Close
New

Medscape is available in 5 Language Editions – Choose your Edition here.

 

Hemoglobin Concentration (Hb) 

  • Author: Brian Yang Merritt, MD; Chief Editor: Eric B Staros, MD  more...
 
Updated: Feb 12, 2014
 

Reference Range

The reference ranges for hemoglobin concentration in adults are as follows:[1]

  • Men: 14.0-17.5 (mean 15.7) g/dL
  • Women: 12.3-15.3 (mean 13.8) g/dL

The reference ranges for hemoglobin concentration in children are as follows:[2]

  • Birth: mean 16.5 g/dL (-2SD: 13.5 g/dL)
  • 1-3 days: mean 18.5 g/dL (-2SD: 14.5 g/dL)
  • 1 week: mean 17.5 g/dL (-2SD: 13.5 g/dL)
  • 2 weeks: mean 16.5 g/dL (-2SD: 12.5 g/dL)
  • 1 month: mean 14.0 g/dL (-2SD: 10.0 g/dL)
  • 2 months: mean 11.5 g/dL (-2SD: 9.0 g/dL)
  • 3-6 months: mean 11.5 g/dL (-2SD: 9.5 g/dL)
  • 0.5-2 years: mean 12.0 g/dL (-2SD: 11.0 g/dL)
  • 2-6 years: mean 12.5 g/dL (-2SD: 11.5 g/dL)
  • 6-12 years: mean 13.5 g/dL (-2SD: 11.5 g/dL)
  • 12-18 years female: mean 14.0 g/dL (-2SD: 12.0 g/dL)
  • 12-18 years male: mean 14.5 g/dL (-2SD: 13.0 g/dL)

Reference ranges may vary depending on the individual laboratory, instruments, and methods.

Next

Interpretation

Low hemoglobin

Hemoglobin concentration (Hb) is used clinically to determine the presence of anemia, which is functionally defined as insufficient red blood cell (RBC) mass to adequately deliver oxygen to peripheral tissues.[3] Anemia is considered to be present if the Hb or the hematocrit (Hct) is below the lower limit of 2 standard deviations (-2SD) or the 95% confidence interval for the normal population.[4, 5, 6] This definition of anemia results in 2.5% of normal individuals being classified as anemic.[5, 6] Anemia is absolute if the RBC mass is decreased and relative if associated with an increased plasma volume.[5]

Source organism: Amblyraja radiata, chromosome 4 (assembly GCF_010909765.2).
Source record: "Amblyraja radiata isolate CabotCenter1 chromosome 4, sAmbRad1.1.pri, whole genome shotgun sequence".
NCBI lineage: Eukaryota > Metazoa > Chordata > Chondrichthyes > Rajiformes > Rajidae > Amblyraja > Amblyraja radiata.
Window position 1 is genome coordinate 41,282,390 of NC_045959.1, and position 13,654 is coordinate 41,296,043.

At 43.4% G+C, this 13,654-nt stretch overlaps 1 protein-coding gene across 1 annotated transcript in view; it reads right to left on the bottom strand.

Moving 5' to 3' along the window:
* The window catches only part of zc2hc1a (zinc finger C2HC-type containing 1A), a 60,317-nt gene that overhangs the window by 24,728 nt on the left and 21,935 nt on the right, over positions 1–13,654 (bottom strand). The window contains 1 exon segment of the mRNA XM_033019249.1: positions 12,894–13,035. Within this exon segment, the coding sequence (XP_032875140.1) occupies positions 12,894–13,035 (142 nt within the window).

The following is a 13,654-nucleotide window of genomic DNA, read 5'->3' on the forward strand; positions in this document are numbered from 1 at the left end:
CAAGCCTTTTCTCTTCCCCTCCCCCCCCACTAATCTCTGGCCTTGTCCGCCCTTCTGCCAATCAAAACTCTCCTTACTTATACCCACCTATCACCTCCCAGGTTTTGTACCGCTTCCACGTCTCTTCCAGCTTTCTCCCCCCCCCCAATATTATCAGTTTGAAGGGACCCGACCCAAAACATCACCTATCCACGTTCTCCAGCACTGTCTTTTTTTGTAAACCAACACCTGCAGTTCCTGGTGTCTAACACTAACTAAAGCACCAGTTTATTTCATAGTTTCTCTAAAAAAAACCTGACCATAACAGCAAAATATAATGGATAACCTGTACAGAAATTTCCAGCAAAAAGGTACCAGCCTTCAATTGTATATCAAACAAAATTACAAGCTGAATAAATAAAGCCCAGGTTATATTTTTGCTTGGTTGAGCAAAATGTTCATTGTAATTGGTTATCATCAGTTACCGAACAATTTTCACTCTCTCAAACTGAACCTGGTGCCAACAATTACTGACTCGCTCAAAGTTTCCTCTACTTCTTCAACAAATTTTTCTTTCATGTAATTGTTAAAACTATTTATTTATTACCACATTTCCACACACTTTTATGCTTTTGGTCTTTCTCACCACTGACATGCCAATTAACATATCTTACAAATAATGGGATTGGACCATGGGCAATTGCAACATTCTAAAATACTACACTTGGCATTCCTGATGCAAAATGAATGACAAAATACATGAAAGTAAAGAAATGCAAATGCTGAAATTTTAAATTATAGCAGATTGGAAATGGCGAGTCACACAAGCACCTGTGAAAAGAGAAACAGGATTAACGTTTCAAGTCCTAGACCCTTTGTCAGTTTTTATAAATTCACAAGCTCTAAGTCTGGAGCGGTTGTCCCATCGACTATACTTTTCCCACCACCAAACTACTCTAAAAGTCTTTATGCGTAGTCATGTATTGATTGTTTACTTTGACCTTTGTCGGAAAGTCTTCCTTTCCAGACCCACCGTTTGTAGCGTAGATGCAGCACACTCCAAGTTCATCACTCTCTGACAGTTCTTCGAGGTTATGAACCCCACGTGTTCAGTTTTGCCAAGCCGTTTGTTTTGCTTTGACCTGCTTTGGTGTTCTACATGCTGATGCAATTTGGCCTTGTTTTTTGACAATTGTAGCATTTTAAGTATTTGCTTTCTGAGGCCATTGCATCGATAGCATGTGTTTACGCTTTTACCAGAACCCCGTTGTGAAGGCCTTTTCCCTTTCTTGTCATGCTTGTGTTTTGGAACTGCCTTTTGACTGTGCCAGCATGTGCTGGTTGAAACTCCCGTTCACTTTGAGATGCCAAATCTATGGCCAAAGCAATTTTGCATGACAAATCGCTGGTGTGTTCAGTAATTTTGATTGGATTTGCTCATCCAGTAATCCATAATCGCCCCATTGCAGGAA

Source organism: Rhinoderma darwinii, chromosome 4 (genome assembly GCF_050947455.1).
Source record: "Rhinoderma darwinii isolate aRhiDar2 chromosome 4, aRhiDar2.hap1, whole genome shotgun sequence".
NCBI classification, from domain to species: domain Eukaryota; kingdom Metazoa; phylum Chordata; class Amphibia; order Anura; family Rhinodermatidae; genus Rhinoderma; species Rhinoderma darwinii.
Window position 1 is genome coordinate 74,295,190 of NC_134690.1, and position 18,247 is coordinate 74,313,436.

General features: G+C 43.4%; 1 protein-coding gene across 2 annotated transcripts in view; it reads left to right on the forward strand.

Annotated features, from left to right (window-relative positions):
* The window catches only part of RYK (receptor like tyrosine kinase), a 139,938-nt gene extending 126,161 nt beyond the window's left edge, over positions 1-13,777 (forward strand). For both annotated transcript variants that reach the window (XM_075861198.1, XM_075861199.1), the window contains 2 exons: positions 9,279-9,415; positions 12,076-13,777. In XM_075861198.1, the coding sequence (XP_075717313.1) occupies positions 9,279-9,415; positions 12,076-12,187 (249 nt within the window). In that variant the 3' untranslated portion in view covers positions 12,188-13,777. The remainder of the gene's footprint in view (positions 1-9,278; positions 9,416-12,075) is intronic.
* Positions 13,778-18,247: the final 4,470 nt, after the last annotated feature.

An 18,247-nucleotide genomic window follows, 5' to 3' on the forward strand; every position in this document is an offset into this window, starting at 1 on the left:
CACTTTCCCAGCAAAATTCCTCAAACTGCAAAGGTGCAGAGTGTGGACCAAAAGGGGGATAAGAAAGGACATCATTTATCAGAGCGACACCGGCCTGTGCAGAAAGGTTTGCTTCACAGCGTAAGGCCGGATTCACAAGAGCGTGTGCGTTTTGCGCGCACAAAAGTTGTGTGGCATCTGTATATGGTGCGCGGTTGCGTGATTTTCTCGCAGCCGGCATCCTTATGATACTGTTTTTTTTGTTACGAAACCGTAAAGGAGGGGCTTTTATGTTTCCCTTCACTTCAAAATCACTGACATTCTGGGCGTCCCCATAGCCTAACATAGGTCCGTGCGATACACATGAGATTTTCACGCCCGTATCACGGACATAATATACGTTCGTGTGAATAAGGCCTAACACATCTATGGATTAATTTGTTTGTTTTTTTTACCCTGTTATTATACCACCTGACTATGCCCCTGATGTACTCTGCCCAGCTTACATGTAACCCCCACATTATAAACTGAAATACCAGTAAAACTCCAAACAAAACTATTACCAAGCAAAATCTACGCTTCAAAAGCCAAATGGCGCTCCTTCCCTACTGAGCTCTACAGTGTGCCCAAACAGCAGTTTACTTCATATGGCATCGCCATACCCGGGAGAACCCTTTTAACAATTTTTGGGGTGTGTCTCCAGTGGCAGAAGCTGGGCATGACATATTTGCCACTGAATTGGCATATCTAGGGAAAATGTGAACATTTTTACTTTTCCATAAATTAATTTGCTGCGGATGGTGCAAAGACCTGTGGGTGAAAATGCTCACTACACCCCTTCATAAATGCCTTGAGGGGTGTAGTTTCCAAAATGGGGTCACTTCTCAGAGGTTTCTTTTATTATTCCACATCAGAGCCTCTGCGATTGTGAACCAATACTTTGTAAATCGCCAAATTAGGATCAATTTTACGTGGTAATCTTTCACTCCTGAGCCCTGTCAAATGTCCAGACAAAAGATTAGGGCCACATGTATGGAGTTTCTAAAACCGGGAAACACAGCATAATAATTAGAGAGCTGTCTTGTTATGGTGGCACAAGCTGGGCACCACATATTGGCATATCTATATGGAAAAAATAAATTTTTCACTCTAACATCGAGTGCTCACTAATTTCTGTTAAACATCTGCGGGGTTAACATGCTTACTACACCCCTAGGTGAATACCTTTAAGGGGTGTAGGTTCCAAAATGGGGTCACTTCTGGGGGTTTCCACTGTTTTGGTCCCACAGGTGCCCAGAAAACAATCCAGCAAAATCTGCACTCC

Absolute anemia can be divided into 2 main categories: decreased RBC production and increased RBC destruction or loss in excess of the bone marrow’s ability to replace those losses. Causes of the first category include nutritional deficiencies (iron, folate, vitamin B12, vitamin B6), anemia of chronic disease, renal, liver, or endocrine disease, bone marrow infiltration (myelophthisic anemia), aplastic anemia, pure red cell aplasia, and sideroblastic anemia. Causes of the second category include blood loss (hemorrhage), hemolysis of various etiologies (both intrinsic and extrinsic), and hemoglobin disorders (hemoglobinopathies and thalassemias).[5, 7]

Relative anemia, on the other hand, may be seen in overhydration (volume overload), pregnancy, macroglobulinemia, and in postflight astronauts.[5, 7]

High hemoglobin

Higher-than-normal Hb may be indicative of polycythemia. The World Health Organization (WHO) classification of hematologic malignancies defines polycythemia as Hb greater than 18.5 g/dL in men, greater than 16.5 g/dL in women, Hct greater than 99th percentile of the method-specific reference range, or Hb greater than 17 g/dL in men, greater than 15 g/dL in women with a documented and sustained increase of at least 2 g/dL from baseline not attributed to correction of iron deficiency.[5, 8]